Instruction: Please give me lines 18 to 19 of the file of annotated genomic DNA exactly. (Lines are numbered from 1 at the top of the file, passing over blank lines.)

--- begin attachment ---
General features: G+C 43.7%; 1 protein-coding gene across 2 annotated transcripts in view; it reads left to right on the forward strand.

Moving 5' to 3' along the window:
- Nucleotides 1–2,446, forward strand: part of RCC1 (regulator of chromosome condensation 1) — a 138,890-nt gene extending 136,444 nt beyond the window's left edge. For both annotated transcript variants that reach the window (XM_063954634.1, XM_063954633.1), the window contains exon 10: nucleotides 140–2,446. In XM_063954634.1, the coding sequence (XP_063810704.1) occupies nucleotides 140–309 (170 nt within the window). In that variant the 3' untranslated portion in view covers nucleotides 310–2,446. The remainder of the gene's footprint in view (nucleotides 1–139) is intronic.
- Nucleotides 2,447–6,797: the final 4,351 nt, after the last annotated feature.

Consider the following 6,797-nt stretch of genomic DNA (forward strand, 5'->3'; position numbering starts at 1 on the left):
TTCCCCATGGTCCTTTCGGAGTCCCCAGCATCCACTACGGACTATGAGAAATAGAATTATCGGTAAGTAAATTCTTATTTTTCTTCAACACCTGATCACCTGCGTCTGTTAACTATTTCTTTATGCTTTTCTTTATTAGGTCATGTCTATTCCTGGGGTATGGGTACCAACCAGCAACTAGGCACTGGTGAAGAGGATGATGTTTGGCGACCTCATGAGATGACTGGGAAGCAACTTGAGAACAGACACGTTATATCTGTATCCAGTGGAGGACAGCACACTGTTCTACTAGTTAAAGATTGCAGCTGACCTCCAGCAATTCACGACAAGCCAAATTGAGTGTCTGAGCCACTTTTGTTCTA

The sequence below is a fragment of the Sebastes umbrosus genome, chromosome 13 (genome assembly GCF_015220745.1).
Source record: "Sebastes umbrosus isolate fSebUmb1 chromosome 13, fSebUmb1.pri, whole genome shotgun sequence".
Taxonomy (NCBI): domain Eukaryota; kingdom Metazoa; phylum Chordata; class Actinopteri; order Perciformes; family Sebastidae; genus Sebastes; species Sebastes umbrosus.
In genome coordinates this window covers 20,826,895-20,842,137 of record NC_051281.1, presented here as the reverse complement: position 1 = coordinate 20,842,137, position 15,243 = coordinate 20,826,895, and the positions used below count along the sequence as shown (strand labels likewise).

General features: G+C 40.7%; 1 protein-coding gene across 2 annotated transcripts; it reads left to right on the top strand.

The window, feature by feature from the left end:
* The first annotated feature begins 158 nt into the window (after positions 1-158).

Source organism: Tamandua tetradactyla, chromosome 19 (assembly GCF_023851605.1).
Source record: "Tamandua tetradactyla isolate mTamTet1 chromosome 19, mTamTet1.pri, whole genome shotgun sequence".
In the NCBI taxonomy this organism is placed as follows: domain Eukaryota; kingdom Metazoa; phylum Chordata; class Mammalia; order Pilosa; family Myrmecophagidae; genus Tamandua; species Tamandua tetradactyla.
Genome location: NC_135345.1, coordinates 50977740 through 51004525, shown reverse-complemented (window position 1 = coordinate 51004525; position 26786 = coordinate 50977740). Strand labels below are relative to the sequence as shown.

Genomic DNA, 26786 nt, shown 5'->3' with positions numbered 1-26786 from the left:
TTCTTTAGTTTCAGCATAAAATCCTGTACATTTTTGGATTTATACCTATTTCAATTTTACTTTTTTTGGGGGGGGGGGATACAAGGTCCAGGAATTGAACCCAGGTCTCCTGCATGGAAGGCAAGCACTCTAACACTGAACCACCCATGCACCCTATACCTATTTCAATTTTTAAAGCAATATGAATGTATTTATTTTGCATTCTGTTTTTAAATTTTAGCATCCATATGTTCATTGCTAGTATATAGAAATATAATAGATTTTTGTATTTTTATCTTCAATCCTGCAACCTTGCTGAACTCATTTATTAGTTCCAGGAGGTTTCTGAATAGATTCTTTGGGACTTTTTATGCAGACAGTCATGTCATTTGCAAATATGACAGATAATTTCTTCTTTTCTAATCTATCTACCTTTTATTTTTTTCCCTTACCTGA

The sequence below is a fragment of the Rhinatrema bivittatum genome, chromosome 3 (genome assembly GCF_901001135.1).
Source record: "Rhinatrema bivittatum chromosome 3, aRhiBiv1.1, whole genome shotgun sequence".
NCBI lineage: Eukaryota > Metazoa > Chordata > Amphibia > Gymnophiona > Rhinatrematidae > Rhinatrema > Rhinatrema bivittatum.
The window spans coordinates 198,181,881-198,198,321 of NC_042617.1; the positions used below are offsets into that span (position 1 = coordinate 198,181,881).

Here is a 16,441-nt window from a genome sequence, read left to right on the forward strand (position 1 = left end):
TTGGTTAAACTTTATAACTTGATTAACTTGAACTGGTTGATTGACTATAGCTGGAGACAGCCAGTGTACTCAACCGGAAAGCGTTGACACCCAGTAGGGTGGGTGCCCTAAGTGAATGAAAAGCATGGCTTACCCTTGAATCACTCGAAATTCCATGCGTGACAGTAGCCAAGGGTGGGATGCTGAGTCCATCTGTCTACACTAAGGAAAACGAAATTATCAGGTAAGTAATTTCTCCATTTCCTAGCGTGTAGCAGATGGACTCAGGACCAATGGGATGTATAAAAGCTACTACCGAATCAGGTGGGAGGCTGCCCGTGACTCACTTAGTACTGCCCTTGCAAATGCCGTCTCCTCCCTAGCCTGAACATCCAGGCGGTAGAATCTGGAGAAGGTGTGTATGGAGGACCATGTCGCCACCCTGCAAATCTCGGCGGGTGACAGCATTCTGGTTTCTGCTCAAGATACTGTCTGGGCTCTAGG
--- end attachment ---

Genomic DNA, 26786 nt, shown 5'->3' with positions numbered 1-26786 from the left:
TTCTTTAGTTTCAGCATAAAATCCTGTACATTTTTGGATTTATACCTATTTCAATTTTACTTTTTTTGGGGGGGGGGGATACAAGGTCCAGGAATTGAACCCAGGTCTCCTGCATGGAAGGCAAGCACTCTAACACTGAACCACCCATGCACCCTATACCTATTTCAATTTTTAAAGCAATATGAATGTATTTATTTTGCATTCTGTTTTTAAATTTTAGCATCCATATGTTCATTGCTAGTATATAGAAATATAATAGATTTTTGTATTTTTATCTTCAATCCTGCAACCTTGCTGAACTCATTTATTAGTTCCAGGAGGTTTCTGAATAGATTCTTTGGGACTTTTTATGCAGACAGTCATGTCATTTGCAAATATGACAGATAATTTCTTCTTTTCTAATCTATCTACCTTTTATTTTTTTCCCTTACCTGA